ACM Europe Technology Policy Committee
The ACM Europe Technology Policy Committee promotes dialogue and the exchange of ideas on technology and computing policy issues with the European Commission, governmental bodies in Europe, and the informatics and computing communities. Chaired by Oliver Grau of Intel, the Committee engages in policy issues related to the importance of technology in boosting jobs, economic growth, competition, investment, research and development, education, inclusive social development, and innovation.
The Committee promotes sound public policy and public understanding of a broad range of issues at the intersection of technology and policy. Its policy statements reflect the expertise of ACM Europe Council professional members from the public and private sectors experienced in informatics, computer science, and other computing-related subjects.
As the Internet is global, the Committee works with other ACM entities on publications, projects, and policies related to emergent cross-border issues, such as e-privacy, cybersecurity, cloud computing, big data, the Internet of Things, and Internet governance.
Find Public Policy Statements and Reports
Public policy statements provide guiding principles for policy leaders, research summaries, best practices, and discussion of technology policy topics, as informed by scientific and technical knowledge. Browse policy statements. Reports and white papers provide an in-depth look at emergent technology issues that government officials should consider when formulating public policies. Browse policy reports.
- Oliver Grau
- Past Chair
- Fabrizio Gagliardi
- Gabriele Anderst-Kotsis
- Michel Beaudouin-Lafon
- Michel Cosnard
- Panagiota St. Fatourou
- Mario Fritz
- Judith Gal-Ezer
- Oliver Grau
- Wendy Hall
- Chris L. Hankin
- Lynda Hardman
- Paola Inverardi
- Joaquim Jorge
- Andrew McGettrick
- Gerhard Schimpf
- Paul G. Spirakis
- ACM COO
- Patricia Ryan
The white paper "When Computers Decide: European Recommendations on Machine-Learned Automated Decision Making" presents the views of the ACM Europe Technology Policy Committee and Informatics Europe (IE) on the challenges posed by the increasing presence of Machine Learning and Automated Decision Making (ADM) systems in almost every aspect of modern human life.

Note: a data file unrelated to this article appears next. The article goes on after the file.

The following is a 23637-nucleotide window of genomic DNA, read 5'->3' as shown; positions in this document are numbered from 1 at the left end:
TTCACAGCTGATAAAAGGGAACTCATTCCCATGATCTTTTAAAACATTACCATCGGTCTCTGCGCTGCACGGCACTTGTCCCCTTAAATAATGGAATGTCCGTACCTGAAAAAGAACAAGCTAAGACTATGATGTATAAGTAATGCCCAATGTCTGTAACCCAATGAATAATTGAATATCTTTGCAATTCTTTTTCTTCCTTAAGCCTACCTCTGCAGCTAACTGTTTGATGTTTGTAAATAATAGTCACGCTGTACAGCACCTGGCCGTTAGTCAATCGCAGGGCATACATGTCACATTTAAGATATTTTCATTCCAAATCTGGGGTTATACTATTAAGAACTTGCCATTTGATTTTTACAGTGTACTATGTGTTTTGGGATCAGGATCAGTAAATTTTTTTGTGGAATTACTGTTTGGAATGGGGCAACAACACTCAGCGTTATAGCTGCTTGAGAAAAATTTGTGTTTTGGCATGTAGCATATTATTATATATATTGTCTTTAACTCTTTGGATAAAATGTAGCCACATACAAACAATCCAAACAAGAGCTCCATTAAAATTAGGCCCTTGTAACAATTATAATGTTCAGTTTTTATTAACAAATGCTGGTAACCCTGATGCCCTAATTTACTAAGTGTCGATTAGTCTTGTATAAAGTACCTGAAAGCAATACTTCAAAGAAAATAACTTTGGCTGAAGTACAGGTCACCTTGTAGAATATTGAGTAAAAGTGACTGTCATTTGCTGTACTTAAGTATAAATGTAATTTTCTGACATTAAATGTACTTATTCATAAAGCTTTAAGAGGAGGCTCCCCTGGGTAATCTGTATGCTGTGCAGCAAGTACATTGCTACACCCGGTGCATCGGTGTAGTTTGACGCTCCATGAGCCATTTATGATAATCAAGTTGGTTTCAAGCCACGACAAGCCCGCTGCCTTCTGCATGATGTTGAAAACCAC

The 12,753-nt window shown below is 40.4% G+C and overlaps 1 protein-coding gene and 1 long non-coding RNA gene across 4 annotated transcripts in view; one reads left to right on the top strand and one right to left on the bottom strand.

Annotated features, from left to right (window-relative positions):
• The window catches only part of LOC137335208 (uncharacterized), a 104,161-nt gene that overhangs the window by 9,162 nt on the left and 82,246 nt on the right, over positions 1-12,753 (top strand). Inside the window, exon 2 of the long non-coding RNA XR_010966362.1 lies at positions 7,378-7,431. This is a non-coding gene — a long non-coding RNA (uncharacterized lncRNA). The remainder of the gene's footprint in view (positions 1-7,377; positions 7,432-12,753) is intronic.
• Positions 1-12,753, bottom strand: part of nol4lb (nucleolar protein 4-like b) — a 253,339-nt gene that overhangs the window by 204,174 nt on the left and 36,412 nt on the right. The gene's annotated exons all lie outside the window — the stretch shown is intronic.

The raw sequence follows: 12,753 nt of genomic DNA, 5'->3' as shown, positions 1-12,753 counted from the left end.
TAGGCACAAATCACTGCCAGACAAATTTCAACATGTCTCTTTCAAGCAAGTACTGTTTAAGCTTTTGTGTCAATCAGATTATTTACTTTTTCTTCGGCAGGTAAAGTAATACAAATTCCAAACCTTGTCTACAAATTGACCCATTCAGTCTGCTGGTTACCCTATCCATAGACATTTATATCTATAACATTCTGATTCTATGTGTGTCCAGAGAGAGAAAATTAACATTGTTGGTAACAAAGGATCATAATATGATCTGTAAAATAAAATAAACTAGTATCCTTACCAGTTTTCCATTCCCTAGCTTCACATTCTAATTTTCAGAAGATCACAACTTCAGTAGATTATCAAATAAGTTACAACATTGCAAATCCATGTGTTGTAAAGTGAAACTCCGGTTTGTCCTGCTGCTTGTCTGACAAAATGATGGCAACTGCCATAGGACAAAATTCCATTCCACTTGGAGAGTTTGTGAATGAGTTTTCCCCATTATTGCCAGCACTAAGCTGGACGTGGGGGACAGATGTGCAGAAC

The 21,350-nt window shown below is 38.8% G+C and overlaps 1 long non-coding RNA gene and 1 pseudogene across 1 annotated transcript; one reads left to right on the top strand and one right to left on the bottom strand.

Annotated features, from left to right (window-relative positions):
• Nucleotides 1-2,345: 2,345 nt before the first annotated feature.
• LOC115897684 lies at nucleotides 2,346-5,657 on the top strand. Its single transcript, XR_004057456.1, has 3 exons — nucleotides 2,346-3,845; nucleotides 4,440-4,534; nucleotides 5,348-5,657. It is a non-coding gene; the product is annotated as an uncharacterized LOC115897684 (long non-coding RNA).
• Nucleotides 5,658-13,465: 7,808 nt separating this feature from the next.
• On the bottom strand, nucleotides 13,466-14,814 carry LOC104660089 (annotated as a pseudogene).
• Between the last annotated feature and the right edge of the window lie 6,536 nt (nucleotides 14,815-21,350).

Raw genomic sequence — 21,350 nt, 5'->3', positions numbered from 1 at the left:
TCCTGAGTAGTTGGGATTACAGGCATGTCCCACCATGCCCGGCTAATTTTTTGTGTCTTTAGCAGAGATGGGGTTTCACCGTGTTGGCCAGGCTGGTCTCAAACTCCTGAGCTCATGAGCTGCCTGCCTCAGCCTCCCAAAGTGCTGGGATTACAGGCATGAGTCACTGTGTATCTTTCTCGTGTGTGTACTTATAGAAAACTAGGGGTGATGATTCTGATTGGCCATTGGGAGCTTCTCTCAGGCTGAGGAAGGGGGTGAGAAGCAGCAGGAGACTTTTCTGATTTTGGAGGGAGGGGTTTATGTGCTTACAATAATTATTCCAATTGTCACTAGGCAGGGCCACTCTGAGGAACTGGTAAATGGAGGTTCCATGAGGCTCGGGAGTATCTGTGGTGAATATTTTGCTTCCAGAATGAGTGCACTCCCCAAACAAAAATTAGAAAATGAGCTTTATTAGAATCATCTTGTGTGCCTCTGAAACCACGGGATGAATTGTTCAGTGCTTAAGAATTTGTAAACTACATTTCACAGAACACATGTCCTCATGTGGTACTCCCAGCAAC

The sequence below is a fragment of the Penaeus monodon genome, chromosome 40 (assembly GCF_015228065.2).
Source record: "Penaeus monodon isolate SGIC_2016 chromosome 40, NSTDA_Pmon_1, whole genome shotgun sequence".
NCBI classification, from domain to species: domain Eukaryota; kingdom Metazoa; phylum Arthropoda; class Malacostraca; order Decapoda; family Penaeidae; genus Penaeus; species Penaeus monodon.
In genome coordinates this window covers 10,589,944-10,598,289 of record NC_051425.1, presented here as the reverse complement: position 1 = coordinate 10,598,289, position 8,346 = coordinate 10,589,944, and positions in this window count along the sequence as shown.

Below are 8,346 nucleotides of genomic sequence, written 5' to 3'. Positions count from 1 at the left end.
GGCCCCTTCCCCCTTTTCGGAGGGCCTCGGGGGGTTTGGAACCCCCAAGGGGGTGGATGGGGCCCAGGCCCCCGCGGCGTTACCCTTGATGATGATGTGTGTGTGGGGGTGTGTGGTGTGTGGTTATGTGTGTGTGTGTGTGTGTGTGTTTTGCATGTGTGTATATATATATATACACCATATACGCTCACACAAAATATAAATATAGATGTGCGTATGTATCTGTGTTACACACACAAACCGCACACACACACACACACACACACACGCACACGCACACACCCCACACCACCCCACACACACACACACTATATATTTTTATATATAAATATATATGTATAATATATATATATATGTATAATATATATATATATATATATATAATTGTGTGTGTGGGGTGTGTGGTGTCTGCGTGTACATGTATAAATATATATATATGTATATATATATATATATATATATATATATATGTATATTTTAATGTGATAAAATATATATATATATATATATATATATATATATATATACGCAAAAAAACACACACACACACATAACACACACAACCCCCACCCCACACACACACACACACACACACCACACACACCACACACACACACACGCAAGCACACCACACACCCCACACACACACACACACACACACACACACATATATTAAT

The ACM Europe Council and Informatics Europe have collaborated on a report that builds on an earlier document, "Informatics Education in Europe: Are We All in the Same Boat?". The report, "Informatics for All: The Strategy," aims to establish Informatics as an essential discipline for all, a subject available at all levels throughout the educational system. The strategy is also summarized in a one-page document.
A new report on cybersecurity policy published by the European Commission’s top scientific advisers cites the ACM US Technology Policy Committee’s White Paper on “Advancing Cybersecurity Research and Education in Europe” and the ACM US Technology Policy Committee’s Principles on Algorithmic Transparency and Accountability. Among the report’s recommendations, the scientific advisers call for global cybersecurity cooperation.
The ACM US Technology Policy Committee and the ACM Europe Technology Policy Committee have released a Statement on Internet of Things Privacy and Security addressing existing and expected privacy and security concerns in the IoT ecosystem. The principles in the statement propose policy and technical approaches to tackle privacy and security challenges while ensuring that the technology continues to move forward.
Recognizing the ubiquity of algorithms in our daily lives, as well as their far-reaching impact, the ACM US Technology Policy Committee and the ACM Europe Technology Policy Committee have issued a statement and a list of seven principles designed to address potential harmful bias. The US ACM committee approved the principles earlier this year, and the European ACM committee approved them on May 25.